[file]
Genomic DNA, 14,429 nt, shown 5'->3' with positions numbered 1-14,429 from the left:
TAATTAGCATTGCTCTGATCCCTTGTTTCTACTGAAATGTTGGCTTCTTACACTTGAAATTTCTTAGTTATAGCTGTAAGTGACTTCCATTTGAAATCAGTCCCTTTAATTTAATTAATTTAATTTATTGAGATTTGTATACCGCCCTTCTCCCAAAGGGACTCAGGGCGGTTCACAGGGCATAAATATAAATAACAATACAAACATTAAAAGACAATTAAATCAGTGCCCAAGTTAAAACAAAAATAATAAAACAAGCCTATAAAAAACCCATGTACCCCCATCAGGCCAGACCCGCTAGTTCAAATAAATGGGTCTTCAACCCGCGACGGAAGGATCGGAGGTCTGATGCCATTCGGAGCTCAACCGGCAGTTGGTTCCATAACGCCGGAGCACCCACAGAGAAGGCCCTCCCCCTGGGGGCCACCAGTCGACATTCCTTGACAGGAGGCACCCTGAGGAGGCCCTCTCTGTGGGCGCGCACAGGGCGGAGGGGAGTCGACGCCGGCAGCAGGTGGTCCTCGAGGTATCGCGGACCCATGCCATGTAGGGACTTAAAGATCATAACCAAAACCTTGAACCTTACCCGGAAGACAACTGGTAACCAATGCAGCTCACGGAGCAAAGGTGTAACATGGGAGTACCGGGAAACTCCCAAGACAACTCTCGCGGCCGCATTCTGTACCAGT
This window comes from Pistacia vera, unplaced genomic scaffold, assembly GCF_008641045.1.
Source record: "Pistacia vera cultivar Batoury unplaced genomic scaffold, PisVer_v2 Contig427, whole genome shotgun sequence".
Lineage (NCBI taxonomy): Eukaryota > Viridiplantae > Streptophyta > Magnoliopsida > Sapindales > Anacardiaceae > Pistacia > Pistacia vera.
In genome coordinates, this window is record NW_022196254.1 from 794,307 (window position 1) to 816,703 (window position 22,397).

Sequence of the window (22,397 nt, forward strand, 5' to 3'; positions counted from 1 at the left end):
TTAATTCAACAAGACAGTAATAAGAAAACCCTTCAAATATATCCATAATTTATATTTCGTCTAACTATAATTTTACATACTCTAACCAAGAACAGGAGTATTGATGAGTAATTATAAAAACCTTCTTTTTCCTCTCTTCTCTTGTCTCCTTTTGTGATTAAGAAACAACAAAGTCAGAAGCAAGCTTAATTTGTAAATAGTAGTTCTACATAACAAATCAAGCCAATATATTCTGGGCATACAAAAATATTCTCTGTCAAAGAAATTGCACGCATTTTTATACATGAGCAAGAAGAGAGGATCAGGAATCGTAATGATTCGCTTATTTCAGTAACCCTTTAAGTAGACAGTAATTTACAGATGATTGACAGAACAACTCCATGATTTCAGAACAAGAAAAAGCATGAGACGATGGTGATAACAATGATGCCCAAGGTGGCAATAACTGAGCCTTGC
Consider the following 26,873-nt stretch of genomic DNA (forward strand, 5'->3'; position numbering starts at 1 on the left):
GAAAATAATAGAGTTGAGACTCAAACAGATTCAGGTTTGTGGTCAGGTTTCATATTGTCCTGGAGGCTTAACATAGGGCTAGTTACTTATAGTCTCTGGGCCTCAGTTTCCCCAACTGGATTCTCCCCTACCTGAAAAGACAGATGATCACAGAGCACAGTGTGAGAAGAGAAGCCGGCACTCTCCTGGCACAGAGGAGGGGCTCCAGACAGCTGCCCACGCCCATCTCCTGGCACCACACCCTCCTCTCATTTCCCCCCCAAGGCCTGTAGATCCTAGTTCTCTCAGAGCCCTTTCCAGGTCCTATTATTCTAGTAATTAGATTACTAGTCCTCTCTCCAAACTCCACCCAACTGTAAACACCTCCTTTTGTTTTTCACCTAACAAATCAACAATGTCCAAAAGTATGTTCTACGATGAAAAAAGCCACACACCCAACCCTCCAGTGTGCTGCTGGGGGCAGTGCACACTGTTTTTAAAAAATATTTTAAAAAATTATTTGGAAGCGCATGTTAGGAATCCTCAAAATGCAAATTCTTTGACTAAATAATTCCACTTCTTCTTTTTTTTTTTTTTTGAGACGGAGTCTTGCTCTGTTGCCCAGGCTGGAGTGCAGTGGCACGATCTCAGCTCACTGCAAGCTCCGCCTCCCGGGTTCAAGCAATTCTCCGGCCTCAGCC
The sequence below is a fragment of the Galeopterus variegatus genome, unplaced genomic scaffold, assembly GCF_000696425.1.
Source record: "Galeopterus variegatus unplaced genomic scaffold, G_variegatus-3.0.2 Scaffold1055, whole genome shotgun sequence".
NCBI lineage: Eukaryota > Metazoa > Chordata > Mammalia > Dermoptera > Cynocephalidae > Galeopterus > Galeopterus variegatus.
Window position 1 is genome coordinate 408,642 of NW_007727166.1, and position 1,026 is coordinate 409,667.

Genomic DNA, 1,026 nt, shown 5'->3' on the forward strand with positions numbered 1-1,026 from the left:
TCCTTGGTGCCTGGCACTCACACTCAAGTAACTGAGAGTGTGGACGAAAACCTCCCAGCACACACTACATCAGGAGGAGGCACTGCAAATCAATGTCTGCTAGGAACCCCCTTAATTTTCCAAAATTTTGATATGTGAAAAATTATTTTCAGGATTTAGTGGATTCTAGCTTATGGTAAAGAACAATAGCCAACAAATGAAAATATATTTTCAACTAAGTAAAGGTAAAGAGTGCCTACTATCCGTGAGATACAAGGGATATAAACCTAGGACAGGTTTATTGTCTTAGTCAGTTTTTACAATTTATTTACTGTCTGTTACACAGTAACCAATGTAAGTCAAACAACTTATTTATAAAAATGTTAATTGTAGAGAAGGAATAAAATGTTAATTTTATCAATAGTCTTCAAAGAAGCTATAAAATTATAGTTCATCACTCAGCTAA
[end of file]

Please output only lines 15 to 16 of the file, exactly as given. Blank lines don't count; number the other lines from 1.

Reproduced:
Genomic DNA, 1,026 nt, shown 5'->3' on the forward strand with positions numbered 1-1,026 from the left:
TCCTTGGTGCCTGGCACTCACACTCAAGTAACTGAGAGTGTGGACGAAAACCTCCCAGCACACACTACATCAGGAGGAGGCACTGCAAATCAATGTCTGCTAGGAACCCCCTTAATTTTCCAAAATTTTGATATGTGAAAAATTATTTTCAGGATTTAGTGGATTCTAGCTTATGGTAAAGAACAATAGCCAACAAATGAAAATATATTTTCAACTAAGTAAAGGTAAAGAGTGCCTACTATCCGTGAGATACAAGGGATATAAACCTAGGACAGGTTTATTGTCTTAGTCAGTTTTTACAATTTATTTACTGTCTGTTACACAGTAACCAATGTAAGTCAAACAACTTATTTATAAAAATGTTAATTGTAGAGAAGGAATAAAATGTTAATTTTATCAATAGTCTTCAAAGAAGCTATAAAATTATAGTTCATCACTCAGCTAA